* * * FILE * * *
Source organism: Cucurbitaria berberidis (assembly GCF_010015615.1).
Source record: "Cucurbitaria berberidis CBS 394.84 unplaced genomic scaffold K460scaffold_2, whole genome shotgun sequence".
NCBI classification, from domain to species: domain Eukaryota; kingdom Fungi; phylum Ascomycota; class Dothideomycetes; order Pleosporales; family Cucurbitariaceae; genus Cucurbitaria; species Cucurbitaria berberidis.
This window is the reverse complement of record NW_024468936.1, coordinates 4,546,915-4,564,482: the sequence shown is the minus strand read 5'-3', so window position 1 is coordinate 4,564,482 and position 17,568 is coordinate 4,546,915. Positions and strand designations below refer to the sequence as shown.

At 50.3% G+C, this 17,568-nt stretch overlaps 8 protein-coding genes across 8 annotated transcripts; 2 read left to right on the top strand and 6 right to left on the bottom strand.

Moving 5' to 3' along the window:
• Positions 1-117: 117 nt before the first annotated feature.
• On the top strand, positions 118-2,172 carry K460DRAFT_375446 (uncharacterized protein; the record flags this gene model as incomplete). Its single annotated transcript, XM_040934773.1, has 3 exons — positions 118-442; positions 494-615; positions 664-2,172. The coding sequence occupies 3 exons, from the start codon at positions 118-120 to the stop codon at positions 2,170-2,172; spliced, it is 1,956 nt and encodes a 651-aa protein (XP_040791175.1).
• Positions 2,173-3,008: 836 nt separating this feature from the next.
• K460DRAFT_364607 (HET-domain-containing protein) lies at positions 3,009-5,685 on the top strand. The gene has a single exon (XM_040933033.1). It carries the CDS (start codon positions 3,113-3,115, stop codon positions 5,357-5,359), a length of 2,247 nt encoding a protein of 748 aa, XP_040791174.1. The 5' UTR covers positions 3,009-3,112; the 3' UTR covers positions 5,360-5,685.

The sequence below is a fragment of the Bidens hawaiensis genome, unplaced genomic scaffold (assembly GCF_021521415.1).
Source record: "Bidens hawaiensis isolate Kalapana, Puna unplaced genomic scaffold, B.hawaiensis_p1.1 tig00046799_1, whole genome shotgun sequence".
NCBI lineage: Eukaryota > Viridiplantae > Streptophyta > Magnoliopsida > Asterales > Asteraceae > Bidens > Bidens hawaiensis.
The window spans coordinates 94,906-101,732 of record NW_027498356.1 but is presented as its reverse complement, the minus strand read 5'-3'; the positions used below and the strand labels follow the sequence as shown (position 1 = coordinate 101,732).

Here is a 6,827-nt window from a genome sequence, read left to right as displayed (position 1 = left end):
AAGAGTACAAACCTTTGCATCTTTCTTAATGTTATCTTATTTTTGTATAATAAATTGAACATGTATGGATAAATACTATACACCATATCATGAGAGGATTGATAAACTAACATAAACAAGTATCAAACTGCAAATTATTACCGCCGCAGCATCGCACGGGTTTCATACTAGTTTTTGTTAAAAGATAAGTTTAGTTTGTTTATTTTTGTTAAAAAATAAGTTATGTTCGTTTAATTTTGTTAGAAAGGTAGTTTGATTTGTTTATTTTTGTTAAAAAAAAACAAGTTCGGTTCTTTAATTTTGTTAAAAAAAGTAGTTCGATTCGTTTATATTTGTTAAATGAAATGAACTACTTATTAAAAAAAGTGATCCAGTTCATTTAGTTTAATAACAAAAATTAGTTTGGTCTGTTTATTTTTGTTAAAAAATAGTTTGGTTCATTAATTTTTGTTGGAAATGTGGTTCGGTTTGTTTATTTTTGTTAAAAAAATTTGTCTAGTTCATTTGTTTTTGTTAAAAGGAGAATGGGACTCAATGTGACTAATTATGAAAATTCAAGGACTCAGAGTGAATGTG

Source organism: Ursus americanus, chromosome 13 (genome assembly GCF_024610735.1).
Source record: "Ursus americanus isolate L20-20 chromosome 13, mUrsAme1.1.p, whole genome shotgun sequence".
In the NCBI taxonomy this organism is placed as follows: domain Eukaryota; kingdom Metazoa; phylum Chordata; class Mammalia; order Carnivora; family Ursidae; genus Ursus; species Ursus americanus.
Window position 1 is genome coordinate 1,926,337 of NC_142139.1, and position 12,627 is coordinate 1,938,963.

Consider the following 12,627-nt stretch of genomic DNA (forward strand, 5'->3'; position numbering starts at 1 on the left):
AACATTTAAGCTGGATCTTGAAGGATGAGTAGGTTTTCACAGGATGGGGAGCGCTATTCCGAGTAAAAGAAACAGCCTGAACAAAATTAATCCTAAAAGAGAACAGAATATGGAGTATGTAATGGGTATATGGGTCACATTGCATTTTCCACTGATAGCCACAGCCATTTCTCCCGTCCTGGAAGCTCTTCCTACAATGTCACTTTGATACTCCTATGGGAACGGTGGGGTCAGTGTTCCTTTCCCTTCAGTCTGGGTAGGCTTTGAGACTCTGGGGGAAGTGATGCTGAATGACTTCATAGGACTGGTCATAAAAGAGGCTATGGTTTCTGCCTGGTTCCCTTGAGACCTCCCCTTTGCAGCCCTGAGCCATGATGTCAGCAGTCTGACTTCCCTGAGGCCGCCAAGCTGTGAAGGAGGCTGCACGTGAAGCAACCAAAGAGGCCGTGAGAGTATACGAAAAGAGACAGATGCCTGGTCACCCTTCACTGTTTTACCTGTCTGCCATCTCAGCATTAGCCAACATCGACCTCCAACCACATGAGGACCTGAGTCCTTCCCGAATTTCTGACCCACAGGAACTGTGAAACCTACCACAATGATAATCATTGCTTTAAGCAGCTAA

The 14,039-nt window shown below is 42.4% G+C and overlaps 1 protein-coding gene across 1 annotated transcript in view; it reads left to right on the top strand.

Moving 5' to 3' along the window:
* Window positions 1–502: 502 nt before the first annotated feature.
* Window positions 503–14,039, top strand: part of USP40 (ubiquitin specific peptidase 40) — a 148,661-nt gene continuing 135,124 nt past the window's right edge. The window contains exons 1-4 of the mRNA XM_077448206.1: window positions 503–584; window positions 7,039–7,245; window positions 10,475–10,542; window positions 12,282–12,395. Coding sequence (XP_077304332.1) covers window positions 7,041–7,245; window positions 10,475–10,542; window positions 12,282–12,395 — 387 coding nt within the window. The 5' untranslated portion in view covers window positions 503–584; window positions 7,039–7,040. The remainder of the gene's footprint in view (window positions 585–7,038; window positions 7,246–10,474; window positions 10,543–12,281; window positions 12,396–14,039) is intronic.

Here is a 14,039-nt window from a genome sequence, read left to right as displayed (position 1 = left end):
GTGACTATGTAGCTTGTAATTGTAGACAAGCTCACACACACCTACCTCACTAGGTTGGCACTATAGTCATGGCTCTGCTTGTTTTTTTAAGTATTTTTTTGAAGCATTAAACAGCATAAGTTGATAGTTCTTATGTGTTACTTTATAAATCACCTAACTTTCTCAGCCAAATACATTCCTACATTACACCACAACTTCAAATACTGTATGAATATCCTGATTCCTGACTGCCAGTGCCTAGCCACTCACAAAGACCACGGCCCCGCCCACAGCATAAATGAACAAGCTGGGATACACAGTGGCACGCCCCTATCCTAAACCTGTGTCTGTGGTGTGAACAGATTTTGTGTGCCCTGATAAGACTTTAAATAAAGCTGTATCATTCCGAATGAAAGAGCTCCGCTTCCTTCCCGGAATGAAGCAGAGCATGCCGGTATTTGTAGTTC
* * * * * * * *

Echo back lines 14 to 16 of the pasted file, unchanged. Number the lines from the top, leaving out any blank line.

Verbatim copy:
The window spans coordinates 94,906-101,732 of record NW_027498356.1 but is presented as its reverse complement, the minus strand read 5'-3'; the positions used below and the strand labels follow the sequence as shown (position 1 = coordinate 101,732).

Here is a 6,827-nt window from a genome sequence, read left to right as displayed (position 1 = left end):
AAGAGTACAAACCTTTGCATCTTTCTTAATGTTATCTTATTTTTGTATAATAAATTGAACATGTATGGATAAATACTATACACCATATCATGAGAGGATTGATAAACTAACATAAACAAGTATCAAACTGCAAATTATTACCGCCGCAGCATCGCACGGGTTTCATACTAGTTTTTGTTAAAAGATAAGTTTAGTTTGTTTATTTTTGTTAAAAAATAAGTTATGTTCGTTTAATTTTGTTAGAAAGGTAGTTTGATTTGTTTATTTTTGTTAAAAAAAAACAAGTTCGGTTCTTTAATTTTGTTAAAAAAAGTAGTTCGATTCGTTTATATTTGTTAAATGAAATGAACTACTTATTAAAAAAAGTGATCCAGTTCATTTAGTTTAATAACAAAAATTAGTTTGGTCTGTTTATTTTTGTTAAAAAATAGTTTGGTTCATTAATTTTTGTTGGAAATGTGGTTCGGTTTGTTTATTTTTGTTAAAAAAATTTGTCTAGTTCATTTGTTTTTGTTAAAAGGAGAATGGGACTCAATGTGACTAATTATGAAAATTCAAGGACTCAGAGTGAATGTG